WASHINGTON — Two Senate Republicans Tuesday aim to introduce a measure that would allow states to opt out of the federal health care law, a day after a federal judge declared President Barack Obama's signature legislative achievement unconstitutional.
The bill, crafted by Sens. Lindsey Graham of South Carolina and John Barrasso of Wyoming, would enable states to shield their residents from having to buy health insurance as required by the landmark legislation Obama signed into law last March.
The Graham measure would also let states pass legislation freeing their businesses from the mandate to provide employees medical coverage and rejecting expansion of Medicaid benefits.
"Opting out would take the health-care debate from Washington to the states and give people more say," Graham said. "At the end of the day, this is a waiver for states if they choose to take it."
In Florida Monday, U.S. District Judge Roger Vinson ruled that Congress, in passing the health measure last year, exceeded its power under the Constitution's Commerce Clause by requiring almost all Americans to buy health insurance.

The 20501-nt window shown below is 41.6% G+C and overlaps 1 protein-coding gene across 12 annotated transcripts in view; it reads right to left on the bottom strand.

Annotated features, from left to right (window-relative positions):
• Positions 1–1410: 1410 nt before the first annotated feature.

Vinson sided in his ruling with Florida and 25 other states, including South Carolina, which had challenged the provision in court. Vinson's ruling, however, went further, saying the insurance mandate makes the entire legislation void.
Graham said his bill would codify an idea that South Carolina's new Republican Gov. Nikki Haley raised with Obama at a White House meeting in December.
Obama, in a gathering with the nation's governors, told Haley he'd consider letting states opt out of the health-insurance law's mandates if certain conditions were met.
Obama said he might consider compromises if the states ran exchange programs, banned insurance firms from denying coverage of pre-existing conditions and enabled people to pool together for better rates. Graham's bill, however, doesn't address these conditions.
Still, Graham's approach is less extreme than legislation introduced last week by Sen. Jim DeMint, his South Carolina colleague and conservative kingmaker.
The DeMint measure would simply repeal the health-insurance law. It has 39 cosponsors, among them Graham and all but three of the other 41 Republican senators.
DeMint's bill is virtually identically to legislation passed on Jan. 19 by the House of Representatives.
DeMint praised Vinson's ruling.
"ObamaCare is clearly unconstitutional, courts continue to rule against it, and Americans sent a clear message in November to repeal it," DeMint said. "Today, all Republican senators have united to repeal this government takeover of health care."
However, with Democrats still in control of the Senate, and Obama's veto power, DeMint's effort isn't likely to succeed.